by Kristena Hansen, Phoenix Business Journal
August 30, 2012
The combination of surging home prices, record-low mortgage rates and the recent launch of two
government-backed mortgage programs is driving a refinance boom in metro Phoenix, according to a
report released this week by Grand Canyon Title in Phoenix.
The number of home refinance closings throughout Valley in July — roughly 11,500 total — is a
whopping 128 percent hike since January, according to the report, which gathers its data from
Refinance closings — which are when borrowers pay-off their existing mortgage with a new mortgage
for the same property — have also steadily increased each month so far this year in metro Phoenix,
the report said.
Fletcher Wilcox, the report’s author and vice president of business development for Grand Canyon
Title, said the spike is being driven largely by homeowners taking advantage of favorable market
For example, Phoenix-area home values have jumped by nearly 30 percent since last year, according
to June figures from Arizona State University’s W.P. Carey School of Business, while Freddie Mac
reported interest rates for a 30-year fixed mortgage were at an all-time low in July of 3.49
Although mortgage rates have since nudged upward this month — a 3.66 percent average as of Aug. 23
— Wilcox pointed out that such figures are still notably less than last year’s 4.22 percent rate.
The refinance boom, according to Wilcox, is also being instigated by this year’s launching of two
government programs: the Home Affordable Refinance Program, or HARP, and the FHA Short Refinance,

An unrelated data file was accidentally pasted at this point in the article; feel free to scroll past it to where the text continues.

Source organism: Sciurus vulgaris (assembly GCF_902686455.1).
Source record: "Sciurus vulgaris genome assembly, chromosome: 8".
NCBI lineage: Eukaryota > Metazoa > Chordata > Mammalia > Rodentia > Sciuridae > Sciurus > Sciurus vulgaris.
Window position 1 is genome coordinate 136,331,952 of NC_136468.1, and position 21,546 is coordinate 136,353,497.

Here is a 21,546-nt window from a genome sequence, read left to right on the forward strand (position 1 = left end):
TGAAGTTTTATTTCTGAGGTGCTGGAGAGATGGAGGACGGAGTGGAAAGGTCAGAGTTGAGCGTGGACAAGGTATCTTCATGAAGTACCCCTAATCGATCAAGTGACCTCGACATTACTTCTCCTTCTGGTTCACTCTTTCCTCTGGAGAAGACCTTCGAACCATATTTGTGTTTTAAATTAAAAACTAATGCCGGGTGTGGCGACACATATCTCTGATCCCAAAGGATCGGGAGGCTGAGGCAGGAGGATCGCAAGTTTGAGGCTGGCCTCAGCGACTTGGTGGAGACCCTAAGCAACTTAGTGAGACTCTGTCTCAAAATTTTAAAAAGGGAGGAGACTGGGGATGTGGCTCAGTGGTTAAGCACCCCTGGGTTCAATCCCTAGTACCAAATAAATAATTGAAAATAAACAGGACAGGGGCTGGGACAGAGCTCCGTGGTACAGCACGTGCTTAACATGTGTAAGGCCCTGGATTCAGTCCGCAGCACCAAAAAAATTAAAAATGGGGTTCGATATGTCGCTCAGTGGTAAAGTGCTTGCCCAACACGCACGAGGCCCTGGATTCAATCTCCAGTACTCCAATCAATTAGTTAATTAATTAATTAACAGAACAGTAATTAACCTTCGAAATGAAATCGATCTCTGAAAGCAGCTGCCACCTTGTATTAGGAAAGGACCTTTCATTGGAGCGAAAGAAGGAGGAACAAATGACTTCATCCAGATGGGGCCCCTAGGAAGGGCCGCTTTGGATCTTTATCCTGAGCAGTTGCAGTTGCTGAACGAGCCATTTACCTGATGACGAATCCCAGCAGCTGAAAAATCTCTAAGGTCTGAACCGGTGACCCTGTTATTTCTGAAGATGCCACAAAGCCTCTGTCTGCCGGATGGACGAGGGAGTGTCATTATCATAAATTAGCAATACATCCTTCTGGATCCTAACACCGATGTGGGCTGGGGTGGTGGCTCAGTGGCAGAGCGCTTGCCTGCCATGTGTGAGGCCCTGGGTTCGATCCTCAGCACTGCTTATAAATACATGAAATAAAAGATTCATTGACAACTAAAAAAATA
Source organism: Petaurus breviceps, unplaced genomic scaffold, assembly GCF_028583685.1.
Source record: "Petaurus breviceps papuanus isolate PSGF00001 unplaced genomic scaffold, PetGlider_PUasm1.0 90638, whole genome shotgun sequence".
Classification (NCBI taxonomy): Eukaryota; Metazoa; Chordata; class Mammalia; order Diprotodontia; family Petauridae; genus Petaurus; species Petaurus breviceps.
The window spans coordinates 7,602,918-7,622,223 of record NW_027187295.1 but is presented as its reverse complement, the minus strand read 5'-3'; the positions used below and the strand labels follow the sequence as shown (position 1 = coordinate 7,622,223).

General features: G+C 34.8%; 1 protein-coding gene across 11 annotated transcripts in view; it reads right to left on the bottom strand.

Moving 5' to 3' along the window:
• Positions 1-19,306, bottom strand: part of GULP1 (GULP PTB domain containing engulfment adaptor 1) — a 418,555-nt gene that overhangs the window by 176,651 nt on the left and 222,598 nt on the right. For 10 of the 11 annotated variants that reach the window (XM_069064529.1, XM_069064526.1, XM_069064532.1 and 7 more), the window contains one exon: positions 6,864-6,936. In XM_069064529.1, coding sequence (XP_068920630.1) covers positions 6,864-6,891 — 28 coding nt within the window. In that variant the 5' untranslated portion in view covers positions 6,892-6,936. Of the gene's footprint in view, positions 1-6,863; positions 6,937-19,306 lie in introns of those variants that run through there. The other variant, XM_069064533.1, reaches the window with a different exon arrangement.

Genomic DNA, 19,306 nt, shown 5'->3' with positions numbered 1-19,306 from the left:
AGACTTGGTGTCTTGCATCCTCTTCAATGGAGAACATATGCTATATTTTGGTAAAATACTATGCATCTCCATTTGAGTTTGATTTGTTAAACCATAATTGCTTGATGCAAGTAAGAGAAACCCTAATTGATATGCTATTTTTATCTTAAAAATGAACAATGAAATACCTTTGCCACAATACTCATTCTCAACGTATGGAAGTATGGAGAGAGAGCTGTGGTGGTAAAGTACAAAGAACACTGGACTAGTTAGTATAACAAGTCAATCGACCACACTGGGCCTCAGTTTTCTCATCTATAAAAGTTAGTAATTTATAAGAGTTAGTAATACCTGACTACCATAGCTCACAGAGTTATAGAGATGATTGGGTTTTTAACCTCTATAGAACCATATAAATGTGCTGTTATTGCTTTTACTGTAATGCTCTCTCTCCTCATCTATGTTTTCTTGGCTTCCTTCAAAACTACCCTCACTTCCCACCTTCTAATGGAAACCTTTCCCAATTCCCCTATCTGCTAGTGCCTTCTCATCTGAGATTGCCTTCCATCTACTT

also known as a FHA streamline refinance.
HARP, which began in March but only recently began taking off, is geared for underwater homeowners
who have good payment history and want to reduce their monthly mortgage via refinancing. To qualify,
the existing mortgage must be owned or guaranteed by Freddie Mac or Fannie Mae and the homeowner
must be up-to-date on the mortgage with good payment history for the most recent 12 months. HARP
also requires that the borrower’s current loan-to-value ratio be at least 80 percent.
The FHA program, which began in June, allows qualified FHA borrowers to lower both the up front and
annual mortgage insurance premiums. Program savings average $3,000 annually per borrower, according
to the Department of Housing and Urban Development. The insured loan must be endorsed on or before
May 31, 2009, and the FHA borrowers must be current on their payments in order to qualify.
Lenders, however, may enact more stringent guidelines above the baseline requirements for each